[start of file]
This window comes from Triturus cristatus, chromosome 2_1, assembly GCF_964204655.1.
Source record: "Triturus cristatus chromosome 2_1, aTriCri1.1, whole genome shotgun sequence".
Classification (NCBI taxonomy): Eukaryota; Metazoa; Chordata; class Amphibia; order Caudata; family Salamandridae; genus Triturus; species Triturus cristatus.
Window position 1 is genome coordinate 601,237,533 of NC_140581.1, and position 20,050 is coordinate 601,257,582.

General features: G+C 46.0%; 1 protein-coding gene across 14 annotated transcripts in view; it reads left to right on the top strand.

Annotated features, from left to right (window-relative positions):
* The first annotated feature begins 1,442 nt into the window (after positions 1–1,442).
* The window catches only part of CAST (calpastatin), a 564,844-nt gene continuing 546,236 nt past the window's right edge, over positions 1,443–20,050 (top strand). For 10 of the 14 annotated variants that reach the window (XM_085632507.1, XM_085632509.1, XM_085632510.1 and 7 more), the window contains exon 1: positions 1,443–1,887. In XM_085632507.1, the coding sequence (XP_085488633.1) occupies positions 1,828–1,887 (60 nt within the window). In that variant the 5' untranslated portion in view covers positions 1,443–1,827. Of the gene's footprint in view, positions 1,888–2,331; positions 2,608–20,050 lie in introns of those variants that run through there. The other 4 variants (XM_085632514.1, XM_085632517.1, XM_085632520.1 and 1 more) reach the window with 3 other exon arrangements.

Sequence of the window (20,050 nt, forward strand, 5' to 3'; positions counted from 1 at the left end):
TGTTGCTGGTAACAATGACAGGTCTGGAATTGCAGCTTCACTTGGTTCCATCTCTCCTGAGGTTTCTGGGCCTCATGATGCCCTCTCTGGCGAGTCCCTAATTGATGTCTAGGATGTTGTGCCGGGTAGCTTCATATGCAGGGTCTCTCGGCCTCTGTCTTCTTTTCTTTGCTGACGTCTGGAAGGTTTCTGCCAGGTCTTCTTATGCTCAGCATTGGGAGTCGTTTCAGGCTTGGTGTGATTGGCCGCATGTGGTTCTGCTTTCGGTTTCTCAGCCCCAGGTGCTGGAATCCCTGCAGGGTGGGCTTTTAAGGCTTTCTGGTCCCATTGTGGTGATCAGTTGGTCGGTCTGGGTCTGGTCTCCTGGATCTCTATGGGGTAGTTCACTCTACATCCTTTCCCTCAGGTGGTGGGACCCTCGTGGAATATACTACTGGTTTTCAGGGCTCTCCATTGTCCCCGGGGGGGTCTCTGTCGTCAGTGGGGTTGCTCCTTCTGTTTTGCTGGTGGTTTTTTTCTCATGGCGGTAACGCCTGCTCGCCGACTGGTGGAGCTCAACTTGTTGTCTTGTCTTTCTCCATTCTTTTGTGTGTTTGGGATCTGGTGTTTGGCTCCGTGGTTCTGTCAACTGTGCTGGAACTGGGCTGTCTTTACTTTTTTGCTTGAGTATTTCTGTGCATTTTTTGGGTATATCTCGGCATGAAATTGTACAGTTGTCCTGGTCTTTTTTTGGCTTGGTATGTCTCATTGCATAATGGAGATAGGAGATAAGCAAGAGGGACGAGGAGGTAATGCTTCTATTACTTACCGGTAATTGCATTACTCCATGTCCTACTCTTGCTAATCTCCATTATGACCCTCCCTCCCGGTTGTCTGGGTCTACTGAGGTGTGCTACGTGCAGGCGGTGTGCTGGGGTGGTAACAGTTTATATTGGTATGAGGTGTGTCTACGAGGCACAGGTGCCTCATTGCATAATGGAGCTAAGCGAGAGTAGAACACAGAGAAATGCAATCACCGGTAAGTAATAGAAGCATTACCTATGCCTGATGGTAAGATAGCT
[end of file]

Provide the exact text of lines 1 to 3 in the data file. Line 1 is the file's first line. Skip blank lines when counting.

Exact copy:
This window comes from Triturus cristatus, chromosome 2_1, assembly GCF_964204655.1.
Source record: "Triturus cristatus chromosome 2_1, aTriCri1.1, whole genome shotgun sequence".
Classification (NCBI taxonomy): Eukaryota; Metazoa; Chordata; class Amphibia; order Caudata; family Salamandridae; genus Triturus; species Triturus cristatus.